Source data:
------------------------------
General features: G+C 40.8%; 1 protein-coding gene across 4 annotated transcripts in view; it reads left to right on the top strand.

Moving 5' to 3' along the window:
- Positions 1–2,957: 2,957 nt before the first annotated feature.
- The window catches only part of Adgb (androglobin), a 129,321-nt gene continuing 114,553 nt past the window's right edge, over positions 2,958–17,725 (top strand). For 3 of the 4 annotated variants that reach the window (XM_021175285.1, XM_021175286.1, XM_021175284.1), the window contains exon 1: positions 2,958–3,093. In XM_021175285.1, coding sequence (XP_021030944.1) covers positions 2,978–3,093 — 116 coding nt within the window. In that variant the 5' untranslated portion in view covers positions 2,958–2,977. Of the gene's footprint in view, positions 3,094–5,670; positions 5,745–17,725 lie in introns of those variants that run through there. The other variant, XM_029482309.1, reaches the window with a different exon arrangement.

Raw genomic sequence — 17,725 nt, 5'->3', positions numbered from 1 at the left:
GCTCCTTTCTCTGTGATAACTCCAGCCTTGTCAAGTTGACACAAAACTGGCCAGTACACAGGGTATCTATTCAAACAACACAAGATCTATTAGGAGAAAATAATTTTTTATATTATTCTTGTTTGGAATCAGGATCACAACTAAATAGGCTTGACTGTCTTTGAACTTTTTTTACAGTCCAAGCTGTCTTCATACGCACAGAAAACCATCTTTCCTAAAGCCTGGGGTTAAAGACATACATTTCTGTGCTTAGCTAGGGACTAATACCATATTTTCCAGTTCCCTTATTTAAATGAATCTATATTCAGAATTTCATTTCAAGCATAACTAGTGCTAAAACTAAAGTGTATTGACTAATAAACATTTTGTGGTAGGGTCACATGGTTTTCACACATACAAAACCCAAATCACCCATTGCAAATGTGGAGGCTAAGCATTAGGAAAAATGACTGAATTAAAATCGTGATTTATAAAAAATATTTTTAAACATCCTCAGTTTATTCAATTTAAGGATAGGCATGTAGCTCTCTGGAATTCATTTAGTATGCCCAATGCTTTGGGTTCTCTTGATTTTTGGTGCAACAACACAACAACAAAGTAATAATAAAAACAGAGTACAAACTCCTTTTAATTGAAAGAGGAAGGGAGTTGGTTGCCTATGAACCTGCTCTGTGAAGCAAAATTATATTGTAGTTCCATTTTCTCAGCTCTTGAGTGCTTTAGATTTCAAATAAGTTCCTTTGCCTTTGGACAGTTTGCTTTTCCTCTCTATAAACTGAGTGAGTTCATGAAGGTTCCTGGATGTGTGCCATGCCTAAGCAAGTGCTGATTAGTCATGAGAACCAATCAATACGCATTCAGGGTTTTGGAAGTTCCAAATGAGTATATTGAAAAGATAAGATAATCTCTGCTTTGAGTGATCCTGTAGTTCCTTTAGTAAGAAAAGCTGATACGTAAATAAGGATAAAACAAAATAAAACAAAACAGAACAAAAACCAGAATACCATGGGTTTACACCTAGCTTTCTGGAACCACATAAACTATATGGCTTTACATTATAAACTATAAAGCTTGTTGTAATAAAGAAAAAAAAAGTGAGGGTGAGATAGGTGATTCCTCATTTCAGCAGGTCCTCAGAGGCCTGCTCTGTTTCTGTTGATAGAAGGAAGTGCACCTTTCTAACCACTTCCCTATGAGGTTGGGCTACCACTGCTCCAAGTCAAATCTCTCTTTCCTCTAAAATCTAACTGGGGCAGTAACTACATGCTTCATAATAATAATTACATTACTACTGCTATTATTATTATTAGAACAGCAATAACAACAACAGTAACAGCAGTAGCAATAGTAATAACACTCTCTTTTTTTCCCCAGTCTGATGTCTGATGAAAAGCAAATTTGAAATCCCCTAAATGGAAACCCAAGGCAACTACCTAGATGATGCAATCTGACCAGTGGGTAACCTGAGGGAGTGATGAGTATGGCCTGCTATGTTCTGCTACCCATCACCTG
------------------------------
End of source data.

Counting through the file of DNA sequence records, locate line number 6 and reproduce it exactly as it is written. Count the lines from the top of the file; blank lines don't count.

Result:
GCTCCTTTCTCTGTGATAACTCCAGCCTTGTCAAGTTGACACAAAACTGGCCAGTACACAGGGTATCTATTCAAACAACACAAGATCTATTAGGAGAAAATAATTTTTTATATTATTCTTGTTTGGAATCAGGATCACAACTAAATAGGCTTGACTGTCTTTGAACTTTTTTTACAGTCCAAGCTGTCTTCATACGCACAGAAAACCATCTTTCCTAAAGCCTGGGGTTAAAGACATACATTTCTGTGCTTAGCTAGGGACTAATACCATATTTTCCAGTTCCCTTATTTAAATGAATCTATATTCAGAATTTCATTTCAAGCATAACTAGTGCTAAAACTAAAGTGTATTGACTAATAAACATTTTGTGGTAGGGTCACATGGTTTTCACACATACAAAACCCAAATCACCCATTGCAAATGTGGAGGCTAAGCATTAGGAAAAATGACTGAATTAAAATCGTGATTTATAAAAAATATTTTTAAACATCCTCAGTTTATTCAATTTAAGGATAGGCATGTAGCTCTCTGGAATTCATTTAGTATGCCCAATGCTTTGGGTTCTCTTGATTTTTGGTGCAACAACACAACAACAAAGTAATAATAAAAACAGAGTACAAACTCCTTTTAATTGAAAGAGGAAGGGAGTTGGTTGCCTATGAACCTGCTCTGTGAAGCAAAATTATATTGTAGTTCCATTTTCTCAGCTCTTGAGTGCTTTAGATTTCAAATAAGTTCCTTTGCCTTTGGACAGTTTGCTTTTCCTCTCTATAAACTGAGTGAGTTCATGAAGGTTCCTGGATGTGTGCCATGCCTAAGCAAGTGCTGATTAGTCATGAGAACCAATCAATACGCATTCAGGGTTTTGGAAGTTCCAAATGAGTATATTGAAAAGATAAGATAATCTCTGCTTTGAGTGATCCTGTAGTTCCTTTAGTAAGAAAAGCTGATACGTAAATAAGGATAAAACAAAATAAAACAAAACAGAACAAAAACCAGAATACCATGGGTTTACACCTAGCTTTCTGGAACCACATAAACTATATGGCTTTACATTATAAACTATAAAGCTTGTTGTAATAAAGAAAAAAAAAGTGAGGGTGAGATAGGTGATTCCTCATTTCAGCAGGTCCTCAGAGGCCTGCTCTGTTTCTGTTGATAGAAGGAAGTGCACCTTTCTAACCACTTCCCTATGAGGTTGGGCTACCACTGCTCCAAGTCAAATCTCTCTTTCCTCTAAAATCTAACTGGGGCAGTAACTACATGCTTCATAATAATAATTACATTACTACTGCTATTATTATTATTAGAACAGCAATAACAACAACAGTAACAGCAGTAGCAATAGTAATAACACTCTCTTTTTTTCCCCAGTCTGATGTCTGATGAAAAGCAAATTTGAAATCCCCTAAATGGAAACCCAAGGCAACTACCTAGATGATGCAATCTGACCAGTGGGTAACCTGAGGGAGTGATGAGTATGGCCTGCTATGTTCTGCTACCCATCACCTG